Microsoft went to per core pricing in 2016, like much of the industry, except for some of Red Hat.However Red Hat has defeatured some products and charges extra.Try buying RHEL and seeing what the add ons costs, its like an LCC airline. Much less so with VMWare.
So…while MSFT changed…why did VMWare not react in 2017?I can theorize but but not sure the reason is important.Its money on the table and there are a lot of ways to recapture some.
2b: Service Price
I think Services is underpriced across the board.Am example is the upgrade for Production (24x7) support from Basic 12x5 costs only 6% more.Compare that to Red Hat (RHEL for VD) which adds 60% for 24x7.Or even a Dell Server where same day can add 20-30%.
Given VMW´s low 30s op margin, a little pricing can help a lot. Easy to make the case that Op Income $ doubles.Since I don´t know when that will occur (to be honest – if it ever will), I just assume EPS growth at 20%/year over next few years.
3. Reverse (Downstream) Merger:
I believe a reverse merger is still a strong possibility in the next couple of years.The key reason is MSD-SilverLake VMWare shares are held at EMC Hold Co.Selling would require Hold Co to pay capital gains (>$8B tax today, more as VMWare grows) before any cash is returned to the investors and is taxed a second time.
The Downstream merger eliminates the double taxation by trading shares of EMC hold co with shares of New Co (VMWare), with VMWare shares being eliminated from the HoldCo structure.The only big RM was done by Seagate and Silverlake in 2000, a great case study, and saved $6B of taxes which got split 60/40 between shareholders and the acquiring company (Veritas SW).For VMWare minority shareholders, I assume Dell EMC would be able to share the upside.In fact would have to, to facilitate a deal, and make sure the resultant multiple is good for an exit by Silverlake.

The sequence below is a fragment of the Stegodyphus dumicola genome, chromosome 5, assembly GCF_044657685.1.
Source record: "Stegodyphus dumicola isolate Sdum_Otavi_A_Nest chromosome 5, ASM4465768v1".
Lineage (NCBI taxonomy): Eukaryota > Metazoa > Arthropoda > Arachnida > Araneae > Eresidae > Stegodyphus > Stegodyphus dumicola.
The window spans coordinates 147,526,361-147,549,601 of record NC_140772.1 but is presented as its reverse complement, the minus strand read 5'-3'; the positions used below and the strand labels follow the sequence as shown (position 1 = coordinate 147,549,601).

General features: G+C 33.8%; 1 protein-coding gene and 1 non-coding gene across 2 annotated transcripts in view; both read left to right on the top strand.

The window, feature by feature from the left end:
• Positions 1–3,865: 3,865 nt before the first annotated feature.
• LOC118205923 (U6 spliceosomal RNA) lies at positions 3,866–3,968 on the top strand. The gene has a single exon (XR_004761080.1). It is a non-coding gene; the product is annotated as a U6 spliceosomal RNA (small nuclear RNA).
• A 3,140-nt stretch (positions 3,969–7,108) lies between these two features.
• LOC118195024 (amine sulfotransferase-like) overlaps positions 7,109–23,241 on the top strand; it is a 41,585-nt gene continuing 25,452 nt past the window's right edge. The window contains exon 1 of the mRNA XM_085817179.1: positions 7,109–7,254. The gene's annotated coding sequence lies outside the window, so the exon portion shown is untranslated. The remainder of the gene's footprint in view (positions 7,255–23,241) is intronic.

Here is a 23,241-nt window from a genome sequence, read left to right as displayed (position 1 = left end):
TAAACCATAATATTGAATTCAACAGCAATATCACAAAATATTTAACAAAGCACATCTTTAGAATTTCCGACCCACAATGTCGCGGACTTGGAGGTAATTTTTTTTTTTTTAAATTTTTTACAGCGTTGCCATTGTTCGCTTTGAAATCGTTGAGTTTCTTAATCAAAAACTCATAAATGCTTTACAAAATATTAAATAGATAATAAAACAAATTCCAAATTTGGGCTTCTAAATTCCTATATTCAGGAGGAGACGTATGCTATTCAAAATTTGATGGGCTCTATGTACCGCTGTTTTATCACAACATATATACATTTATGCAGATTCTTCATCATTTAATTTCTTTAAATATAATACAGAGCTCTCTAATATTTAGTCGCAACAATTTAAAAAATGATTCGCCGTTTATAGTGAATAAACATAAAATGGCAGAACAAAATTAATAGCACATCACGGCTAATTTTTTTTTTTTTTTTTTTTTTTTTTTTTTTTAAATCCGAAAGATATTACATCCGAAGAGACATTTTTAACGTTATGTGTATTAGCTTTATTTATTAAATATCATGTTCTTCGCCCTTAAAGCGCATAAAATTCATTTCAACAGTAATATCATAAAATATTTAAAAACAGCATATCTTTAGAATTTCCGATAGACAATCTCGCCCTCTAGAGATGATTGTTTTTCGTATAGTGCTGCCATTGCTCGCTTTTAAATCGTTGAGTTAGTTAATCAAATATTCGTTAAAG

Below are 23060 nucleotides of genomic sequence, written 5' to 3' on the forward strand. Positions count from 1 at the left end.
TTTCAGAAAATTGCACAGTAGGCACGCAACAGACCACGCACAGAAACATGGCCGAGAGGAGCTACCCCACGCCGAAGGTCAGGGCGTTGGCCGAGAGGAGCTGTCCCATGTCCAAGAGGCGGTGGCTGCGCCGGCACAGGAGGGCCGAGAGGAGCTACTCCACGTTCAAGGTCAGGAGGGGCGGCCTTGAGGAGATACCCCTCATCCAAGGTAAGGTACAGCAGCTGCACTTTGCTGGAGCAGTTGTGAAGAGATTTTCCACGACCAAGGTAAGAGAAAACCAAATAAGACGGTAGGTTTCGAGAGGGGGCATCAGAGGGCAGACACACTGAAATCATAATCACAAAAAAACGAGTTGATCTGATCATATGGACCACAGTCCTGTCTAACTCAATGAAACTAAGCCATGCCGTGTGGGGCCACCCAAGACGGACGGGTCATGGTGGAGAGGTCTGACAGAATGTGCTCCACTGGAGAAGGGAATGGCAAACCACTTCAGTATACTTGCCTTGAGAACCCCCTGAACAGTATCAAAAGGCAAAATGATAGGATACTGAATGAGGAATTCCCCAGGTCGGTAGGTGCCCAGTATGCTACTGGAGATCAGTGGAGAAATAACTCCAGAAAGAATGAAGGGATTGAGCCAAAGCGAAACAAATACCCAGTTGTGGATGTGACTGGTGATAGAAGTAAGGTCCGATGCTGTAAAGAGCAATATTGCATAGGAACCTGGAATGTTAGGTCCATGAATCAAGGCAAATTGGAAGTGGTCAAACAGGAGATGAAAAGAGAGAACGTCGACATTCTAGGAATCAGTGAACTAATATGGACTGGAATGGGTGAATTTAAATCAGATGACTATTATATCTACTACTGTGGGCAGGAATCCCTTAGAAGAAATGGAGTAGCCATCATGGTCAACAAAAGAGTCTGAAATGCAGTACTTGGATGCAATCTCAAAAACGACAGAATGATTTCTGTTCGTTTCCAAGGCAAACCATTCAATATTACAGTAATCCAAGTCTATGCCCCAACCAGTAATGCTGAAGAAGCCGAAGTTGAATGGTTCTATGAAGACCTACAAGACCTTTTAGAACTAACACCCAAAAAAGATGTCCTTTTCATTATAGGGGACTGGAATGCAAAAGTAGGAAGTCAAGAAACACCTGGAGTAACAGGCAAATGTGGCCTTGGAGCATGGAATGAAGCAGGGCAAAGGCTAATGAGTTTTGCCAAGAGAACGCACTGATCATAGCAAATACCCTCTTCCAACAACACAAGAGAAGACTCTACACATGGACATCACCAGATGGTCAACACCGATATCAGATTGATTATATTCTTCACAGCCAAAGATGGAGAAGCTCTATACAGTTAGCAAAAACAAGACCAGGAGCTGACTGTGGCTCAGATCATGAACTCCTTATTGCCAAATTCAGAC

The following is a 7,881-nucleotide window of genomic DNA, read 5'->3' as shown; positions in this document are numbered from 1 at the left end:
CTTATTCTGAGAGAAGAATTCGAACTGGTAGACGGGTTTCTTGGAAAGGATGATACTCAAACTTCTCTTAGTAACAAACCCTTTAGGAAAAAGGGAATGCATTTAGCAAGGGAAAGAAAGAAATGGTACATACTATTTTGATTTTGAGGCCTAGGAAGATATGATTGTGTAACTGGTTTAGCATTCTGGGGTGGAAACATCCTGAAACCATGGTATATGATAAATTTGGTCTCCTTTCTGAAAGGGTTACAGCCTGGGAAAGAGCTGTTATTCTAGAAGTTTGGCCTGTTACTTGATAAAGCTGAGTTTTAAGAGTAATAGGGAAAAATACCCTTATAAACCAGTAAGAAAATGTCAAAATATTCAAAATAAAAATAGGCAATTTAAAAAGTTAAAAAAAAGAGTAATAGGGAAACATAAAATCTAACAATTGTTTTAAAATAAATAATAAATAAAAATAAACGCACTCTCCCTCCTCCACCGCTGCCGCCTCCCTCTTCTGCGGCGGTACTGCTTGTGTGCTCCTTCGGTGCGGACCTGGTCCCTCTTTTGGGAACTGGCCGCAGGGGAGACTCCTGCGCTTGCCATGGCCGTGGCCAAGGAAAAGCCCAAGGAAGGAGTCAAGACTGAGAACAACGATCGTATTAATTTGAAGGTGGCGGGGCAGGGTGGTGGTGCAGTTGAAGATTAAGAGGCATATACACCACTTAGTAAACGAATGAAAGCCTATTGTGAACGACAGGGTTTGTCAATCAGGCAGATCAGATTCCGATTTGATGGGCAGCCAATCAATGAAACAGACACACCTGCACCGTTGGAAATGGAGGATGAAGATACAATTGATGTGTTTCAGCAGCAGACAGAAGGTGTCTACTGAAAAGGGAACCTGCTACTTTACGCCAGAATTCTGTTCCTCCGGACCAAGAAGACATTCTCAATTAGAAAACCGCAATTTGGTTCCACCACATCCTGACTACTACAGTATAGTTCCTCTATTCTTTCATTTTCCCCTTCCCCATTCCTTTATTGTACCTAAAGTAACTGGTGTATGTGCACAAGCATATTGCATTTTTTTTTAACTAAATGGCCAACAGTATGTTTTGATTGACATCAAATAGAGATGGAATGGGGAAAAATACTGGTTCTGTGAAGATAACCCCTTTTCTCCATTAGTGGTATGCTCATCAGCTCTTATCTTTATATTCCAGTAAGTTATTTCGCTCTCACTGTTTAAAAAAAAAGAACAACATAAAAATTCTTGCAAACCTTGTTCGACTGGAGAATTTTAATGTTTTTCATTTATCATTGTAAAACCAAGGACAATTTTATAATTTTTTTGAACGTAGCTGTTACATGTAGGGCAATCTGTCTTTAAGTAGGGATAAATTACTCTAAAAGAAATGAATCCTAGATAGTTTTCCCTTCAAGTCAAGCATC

I´m really not sure why a RM didn´t happen now.Maybe investor personalities.I do believe the HW market is doing well for Dell per IDC data (outside Storage), and given the leverage, the MC could easily be 2-3x higher if Dell´s strength in servers continues, so that coudl be it.Also, if Dell EMC Core eventually IPOs, then there is no guesswork as to the valuation which would help a reverse merger. Still...I figured enough of a premium to VMWare minority holders and DVMT holders would have solved any issues.
I completely skipped a review of various products (NSX, VSAN) or new markets (HCI especially).Happy to discuss in the comments section.Obvious to say I don´t see any thesis killers, but not sure is worth the added space.
Unclear when pricing decisions will happen.Would it be post a reverse merger?If anything, could elongate the time required to fully play out.
I do not hold a position with the issuer such as employment, directorship, or consultancy. I and/or others I advise do not hold a material investment in the issuer's securities.
Potential rerating if Pivotal, another Dell-controlled entity, trades well post IPO this week